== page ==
Mitigation strategies impose a social cost which may be highly unpalatable in open, democratic societies. No one will oppose widespread testing, but contract tracing poses challenges. One way of doing that is through mobile apps, such as the ones used in South Korea and China. But these have privacy, ethical, and civil liberties implications: having an app capable of tracing your whereabouts at all times, and of keeping a list of everyone you have come into contact with poses severe privacy concerns.
If the data isn't fully secured, it could also be open to abuse by hackers or other malicious actors. If hackers found out someone had attended the HR department of a rival firm to interview for a job, or spent the afternoon at the apartment with someone who is not their partner, they could use that information to try to blackmail them. Or they could use the data to track the movements of police officers, security personnel, or others who could pose a security risk.
Treatments look to be the best bet for a solution in the shorter term, but although many avenues are being explored, we are still a long way from finding a suitable drug or antibody treatment which could help stave off the disease. As of March 24th, 2020, there were 332 registered clinical trials for COVID-19, according to UK medical publication The Lancet. Of those, 188 trials were recruiting volunteer subjects.
A lot of effort is going into finding a treatment. The European Medical Agency is working with the developers of 40 different possible therapeutic medicines, and a range of approaches are being taken. Bloomberg News reports that over 100 therapies are being tested around the world.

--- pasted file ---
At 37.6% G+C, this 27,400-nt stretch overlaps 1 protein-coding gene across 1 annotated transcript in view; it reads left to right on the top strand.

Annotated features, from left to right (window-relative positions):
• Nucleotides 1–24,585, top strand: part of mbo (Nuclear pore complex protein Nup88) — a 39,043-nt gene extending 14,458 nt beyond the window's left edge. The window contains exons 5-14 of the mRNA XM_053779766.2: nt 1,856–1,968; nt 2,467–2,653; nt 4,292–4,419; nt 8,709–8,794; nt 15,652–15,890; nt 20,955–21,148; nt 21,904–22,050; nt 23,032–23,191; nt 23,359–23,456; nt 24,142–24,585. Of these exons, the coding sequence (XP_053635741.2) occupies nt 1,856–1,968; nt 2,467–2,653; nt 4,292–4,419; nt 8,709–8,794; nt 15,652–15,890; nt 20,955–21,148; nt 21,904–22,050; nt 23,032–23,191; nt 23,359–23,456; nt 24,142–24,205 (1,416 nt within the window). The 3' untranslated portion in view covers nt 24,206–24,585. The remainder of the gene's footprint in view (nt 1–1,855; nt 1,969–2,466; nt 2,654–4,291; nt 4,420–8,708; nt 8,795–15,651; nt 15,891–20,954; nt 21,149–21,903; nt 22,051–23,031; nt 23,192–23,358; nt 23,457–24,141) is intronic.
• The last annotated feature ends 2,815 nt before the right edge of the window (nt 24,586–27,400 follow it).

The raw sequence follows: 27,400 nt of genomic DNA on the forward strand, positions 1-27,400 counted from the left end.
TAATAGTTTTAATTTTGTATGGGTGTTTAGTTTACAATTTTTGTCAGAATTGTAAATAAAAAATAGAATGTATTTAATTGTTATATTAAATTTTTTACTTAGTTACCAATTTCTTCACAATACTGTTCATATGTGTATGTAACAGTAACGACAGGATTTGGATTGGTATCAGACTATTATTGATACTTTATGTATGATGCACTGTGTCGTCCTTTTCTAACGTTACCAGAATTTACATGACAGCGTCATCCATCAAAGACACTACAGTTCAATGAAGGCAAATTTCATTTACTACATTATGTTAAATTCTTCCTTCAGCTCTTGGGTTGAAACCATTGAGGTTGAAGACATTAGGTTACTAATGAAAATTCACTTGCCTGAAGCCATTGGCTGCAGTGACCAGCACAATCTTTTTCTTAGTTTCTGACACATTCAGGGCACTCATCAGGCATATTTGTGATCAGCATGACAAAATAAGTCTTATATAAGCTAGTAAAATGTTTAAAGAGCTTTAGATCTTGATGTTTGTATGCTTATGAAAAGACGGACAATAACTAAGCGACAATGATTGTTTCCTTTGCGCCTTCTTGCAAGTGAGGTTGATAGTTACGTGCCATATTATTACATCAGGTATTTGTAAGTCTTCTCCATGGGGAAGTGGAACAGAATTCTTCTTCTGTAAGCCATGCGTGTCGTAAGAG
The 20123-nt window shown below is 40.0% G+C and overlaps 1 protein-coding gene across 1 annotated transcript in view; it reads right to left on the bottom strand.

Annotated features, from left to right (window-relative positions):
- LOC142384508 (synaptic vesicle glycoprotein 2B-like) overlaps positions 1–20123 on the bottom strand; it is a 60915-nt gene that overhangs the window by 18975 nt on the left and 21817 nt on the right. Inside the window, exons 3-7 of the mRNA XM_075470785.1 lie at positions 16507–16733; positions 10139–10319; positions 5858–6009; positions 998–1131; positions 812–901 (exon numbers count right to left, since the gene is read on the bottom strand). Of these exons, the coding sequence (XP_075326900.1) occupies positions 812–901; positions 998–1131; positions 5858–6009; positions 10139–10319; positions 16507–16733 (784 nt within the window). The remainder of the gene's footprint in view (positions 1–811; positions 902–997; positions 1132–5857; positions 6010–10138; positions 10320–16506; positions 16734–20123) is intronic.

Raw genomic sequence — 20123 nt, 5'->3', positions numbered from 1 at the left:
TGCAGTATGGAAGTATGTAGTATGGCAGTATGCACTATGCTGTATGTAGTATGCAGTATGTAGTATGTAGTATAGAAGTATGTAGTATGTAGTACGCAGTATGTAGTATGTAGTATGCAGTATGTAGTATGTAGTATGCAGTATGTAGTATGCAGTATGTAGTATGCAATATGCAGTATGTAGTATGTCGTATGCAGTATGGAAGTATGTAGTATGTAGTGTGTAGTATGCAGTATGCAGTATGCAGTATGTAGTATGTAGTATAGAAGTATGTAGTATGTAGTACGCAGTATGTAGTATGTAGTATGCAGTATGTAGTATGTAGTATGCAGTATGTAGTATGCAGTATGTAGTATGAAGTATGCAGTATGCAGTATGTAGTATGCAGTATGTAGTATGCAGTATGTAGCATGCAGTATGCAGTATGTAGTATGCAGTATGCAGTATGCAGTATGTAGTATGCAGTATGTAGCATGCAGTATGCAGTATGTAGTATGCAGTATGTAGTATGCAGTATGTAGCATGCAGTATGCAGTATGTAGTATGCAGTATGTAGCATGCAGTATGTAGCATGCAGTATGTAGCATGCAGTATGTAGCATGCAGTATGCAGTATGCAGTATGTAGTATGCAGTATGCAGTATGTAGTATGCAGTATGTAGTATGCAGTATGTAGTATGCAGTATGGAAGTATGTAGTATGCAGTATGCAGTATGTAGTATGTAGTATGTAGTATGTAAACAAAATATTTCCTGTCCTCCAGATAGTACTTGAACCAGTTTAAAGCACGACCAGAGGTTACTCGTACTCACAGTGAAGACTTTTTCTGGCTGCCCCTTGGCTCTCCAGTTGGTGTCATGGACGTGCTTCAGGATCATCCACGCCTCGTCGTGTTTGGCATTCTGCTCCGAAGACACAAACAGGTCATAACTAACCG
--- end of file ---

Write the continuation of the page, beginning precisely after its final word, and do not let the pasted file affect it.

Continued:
But that expansive approach could also end up sowing more confusion than it clears up. With so many potential treatments, it is hard to carry out large-scale randomized double-blind trials. That can produce confusing data, and and cause scientists to choose treatments which are less effective than they seem at first. This happened with the Ebola outbreak in 2014, when ZMapp emerged as the most promising treatment from a rather haphazard testing process. Only five years later did scientists learn that other treatments, which had been initially overlooked, were more effective.
The danger of something similar happening for the COVID-19 virus is real. If the outbreak dies down over the summer, and with most patients with the coronavirus recovering of their own accord, it will be difficult to find the most effective treatments. That poses a huge risk if there is another outbreak of the disease later in the year, if sick patients are given a treatment which fails to either treat the symptoms or reduce the spread, leading to a second pandemic wave of COVID-19, with the same economic and social devastation.
No crystal balls
What does all this mean for racing? It means that the future is utterly unclear. There are many paths ahead of us, and each one would mean something completely different for racing. If restrictions start to ease sufficiently that Dorna could put together a new calendar starting in July or August, there are no guarantees that calendar will last more than a month or two. If the disease flares up again in Spain, or Italy, or one of the countries were a race is scheduled, the calendar would be up in the air again.